Beyond the immediate future, there is no question that the dominating issue facing UC now and over the next ten years is the question of cohesion versus disaggregation. Will UC remain one University with ten campuses? Or will it become ten universities with a common heritage and a loosely cooperative relationship, each fending for itself with respect to tuition, salaries, and philanthropy. It is my view that UC has reaped tremendous benefits from being one University with ten campuses, and as such, has grown to become one of the greatest universities in the world. I believe we should struggle to retain that systemwide sense of one University of California, hewing to the ideal that, in principle, every student at every campus has access to the same excellence in education. I recently defended this view in a broadcast on KQED Public Radio, which also featured statements by Chair Blum and President Dynes (see updates and events).
An effective Senate, as well as effective Senate leadership, will be necessary to maintain the University’s quality as a world-class research institution. That said, I believe shared governance has flourished over the past year — and that this has been very good for the health of the University as well as the wellbeing of the Academic Senate. The Regents have made clear that they understand the fundamental importance of the faculty to the quality, and indeed the very essence, of the University of California.
Shared governance has been instrumental in making UC the greatest public university in the world, but, like diversity, it requires focus and commitment. Unlike Portia’s conception of mercy, it does not “droppeth as the gentle rain from heaven.” UC has prospered in the long run by having an active, rather than a passive, faculty. I think it is an extraordinary privilege to be a member of the Senate, and I am grateful every day of my life for being a professor here. And to whom much is given, much is expected in return. I believe Senate service is a personally fulfilling thing to do. But it also the right thing to do, and that is reason enough for Senate members to give graciously of their time and energy in the furtherance of shared governance. We faculty, as the creators of the knowledge that makes the University what it is, are both the heart and the soul of the University of California. That requires that we strive for excellence, not only in our teaching and our scholarship, but also in our engagement as teachers and scholars with the public we serve. It also requires that we strive for excellence, through the powers and processes of shared governance, in how the University is governed. The Academic Senate, like must civic-spirited organizations, is run by the faculty members who show up. I urge you to redeem the privilege of being a professor at one of the world’s preeminent universities by showing up and contributing to its shared governance.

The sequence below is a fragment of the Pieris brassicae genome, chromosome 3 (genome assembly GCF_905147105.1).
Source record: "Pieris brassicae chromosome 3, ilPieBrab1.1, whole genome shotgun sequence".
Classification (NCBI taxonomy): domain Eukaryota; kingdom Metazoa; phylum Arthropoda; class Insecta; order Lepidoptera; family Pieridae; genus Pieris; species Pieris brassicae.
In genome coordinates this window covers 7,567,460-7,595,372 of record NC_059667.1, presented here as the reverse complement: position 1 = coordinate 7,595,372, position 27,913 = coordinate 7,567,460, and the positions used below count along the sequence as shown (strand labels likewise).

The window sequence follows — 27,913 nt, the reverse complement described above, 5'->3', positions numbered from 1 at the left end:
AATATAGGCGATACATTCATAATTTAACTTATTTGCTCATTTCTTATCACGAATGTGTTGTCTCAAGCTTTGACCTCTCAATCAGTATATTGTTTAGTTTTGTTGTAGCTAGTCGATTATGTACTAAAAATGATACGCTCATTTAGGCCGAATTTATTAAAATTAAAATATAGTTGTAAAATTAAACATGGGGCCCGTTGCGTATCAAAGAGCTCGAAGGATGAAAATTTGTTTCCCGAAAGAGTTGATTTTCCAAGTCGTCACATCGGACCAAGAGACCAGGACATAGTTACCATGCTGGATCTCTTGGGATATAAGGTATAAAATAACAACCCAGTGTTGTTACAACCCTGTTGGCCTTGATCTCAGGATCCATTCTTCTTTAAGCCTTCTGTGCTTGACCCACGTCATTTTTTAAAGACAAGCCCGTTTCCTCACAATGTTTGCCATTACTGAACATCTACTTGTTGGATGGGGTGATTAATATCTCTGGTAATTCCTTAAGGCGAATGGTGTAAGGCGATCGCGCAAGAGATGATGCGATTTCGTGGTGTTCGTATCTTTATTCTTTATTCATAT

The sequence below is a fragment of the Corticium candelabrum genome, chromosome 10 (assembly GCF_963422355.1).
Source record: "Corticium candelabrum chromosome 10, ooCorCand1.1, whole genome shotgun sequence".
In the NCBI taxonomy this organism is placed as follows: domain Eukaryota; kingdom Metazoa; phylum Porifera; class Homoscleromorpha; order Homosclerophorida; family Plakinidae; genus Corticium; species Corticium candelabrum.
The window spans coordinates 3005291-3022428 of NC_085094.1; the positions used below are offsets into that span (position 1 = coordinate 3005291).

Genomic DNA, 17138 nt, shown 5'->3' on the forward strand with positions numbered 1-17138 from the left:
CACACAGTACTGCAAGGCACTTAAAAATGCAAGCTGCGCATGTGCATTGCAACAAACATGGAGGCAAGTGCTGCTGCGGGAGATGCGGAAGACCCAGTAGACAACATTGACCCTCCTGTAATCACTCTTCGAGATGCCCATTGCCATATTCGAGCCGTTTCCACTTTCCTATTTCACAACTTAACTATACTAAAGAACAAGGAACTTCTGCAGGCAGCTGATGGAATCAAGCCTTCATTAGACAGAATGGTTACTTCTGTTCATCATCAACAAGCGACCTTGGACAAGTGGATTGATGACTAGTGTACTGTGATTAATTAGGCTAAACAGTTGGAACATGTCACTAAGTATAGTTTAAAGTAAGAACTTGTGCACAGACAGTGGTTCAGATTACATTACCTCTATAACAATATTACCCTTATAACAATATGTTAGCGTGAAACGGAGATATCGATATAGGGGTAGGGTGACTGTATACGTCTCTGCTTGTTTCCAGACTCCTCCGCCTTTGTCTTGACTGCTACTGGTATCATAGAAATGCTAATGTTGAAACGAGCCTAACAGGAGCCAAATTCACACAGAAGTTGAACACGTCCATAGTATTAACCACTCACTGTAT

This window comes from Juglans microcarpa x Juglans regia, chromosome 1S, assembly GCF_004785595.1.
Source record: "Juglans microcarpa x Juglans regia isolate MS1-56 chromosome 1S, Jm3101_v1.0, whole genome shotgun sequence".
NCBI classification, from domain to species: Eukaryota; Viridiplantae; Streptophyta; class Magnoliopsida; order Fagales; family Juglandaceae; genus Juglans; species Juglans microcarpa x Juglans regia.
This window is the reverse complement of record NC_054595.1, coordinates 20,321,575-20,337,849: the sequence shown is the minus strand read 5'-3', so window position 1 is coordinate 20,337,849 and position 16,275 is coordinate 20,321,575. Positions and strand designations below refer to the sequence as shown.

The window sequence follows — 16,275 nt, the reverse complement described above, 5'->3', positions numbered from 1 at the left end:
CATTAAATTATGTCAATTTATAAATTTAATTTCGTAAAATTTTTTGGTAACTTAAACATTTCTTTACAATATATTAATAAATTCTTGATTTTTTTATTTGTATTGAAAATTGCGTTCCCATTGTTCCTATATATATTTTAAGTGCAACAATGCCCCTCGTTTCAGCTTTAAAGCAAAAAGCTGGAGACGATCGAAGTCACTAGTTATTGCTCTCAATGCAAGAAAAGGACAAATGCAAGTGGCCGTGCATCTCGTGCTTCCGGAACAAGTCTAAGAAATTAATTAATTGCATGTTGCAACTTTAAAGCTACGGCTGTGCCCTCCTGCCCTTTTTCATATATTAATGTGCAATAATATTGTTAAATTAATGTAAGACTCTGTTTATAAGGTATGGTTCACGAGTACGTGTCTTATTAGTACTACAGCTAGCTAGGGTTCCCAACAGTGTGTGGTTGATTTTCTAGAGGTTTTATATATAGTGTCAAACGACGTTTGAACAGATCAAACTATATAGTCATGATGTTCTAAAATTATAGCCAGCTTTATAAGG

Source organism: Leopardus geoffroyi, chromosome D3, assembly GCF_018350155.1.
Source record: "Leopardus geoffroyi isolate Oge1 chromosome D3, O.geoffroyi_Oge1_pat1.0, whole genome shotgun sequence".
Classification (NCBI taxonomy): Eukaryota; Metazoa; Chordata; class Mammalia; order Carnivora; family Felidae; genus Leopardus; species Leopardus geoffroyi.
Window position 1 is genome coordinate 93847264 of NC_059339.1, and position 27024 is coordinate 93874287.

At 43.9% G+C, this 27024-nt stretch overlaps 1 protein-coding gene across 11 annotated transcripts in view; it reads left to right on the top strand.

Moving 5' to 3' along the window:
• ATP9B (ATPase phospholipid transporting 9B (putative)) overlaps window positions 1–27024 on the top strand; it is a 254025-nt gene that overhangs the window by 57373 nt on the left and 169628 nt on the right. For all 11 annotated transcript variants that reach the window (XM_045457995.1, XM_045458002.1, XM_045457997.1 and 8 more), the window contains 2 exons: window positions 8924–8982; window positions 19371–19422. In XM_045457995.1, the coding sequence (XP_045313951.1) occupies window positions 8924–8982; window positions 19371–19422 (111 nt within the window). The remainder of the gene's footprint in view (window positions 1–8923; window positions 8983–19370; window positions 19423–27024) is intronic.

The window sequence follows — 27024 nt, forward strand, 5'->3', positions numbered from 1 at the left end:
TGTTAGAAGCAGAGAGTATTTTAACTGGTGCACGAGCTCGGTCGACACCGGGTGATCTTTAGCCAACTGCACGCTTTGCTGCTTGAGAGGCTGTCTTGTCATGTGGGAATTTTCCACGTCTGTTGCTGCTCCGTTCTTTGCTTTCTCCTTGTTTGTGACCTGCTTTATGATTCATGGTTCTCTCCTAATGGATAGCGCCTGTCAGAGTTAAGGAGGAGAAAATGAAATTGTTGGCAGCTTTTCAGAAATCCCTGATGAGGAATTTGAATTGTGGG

Academic Council and consultants, 2006-07 (top left to right) Santa Barbara Divisional Chair Joel Michaelsen, Los Angeles Divisional Chair Vivek Shetty, BOARS Chair Mark Rashid, Berkeley Divisional Chair William Drummond, CCGA Chair Reen Wu, Irvine Divisional Chair Martha Mecartney, Riverside Divisional Chair Thomas Cogswell, UCAAD Chair Gibor Basri, Council Chair John B. Oakley, President Bob Dynes, Provost Wyatt R. Hume, Council Vice Chair Michael T. Brown, UCFW Chair Susan French; (bottom left to right) Executive Vice President Katherine Lapp , Davis Divisional Chair Linda Bisson, UCORP Chair Wendy Max, San Francisco Divisional Chair Deborah Greenspan, UCAP Chair Mary Croughan, San Diego Divisional Chair Henry (Harry) Powell, UCEP Chair Dick Weiss, Santa Cruz Divisional Chair Faye Crosby, and Vice President Larry Hershman; (not pictured) UCPB Chair Christopher Newfield and Merced Divisional Chair Shawn Kantor.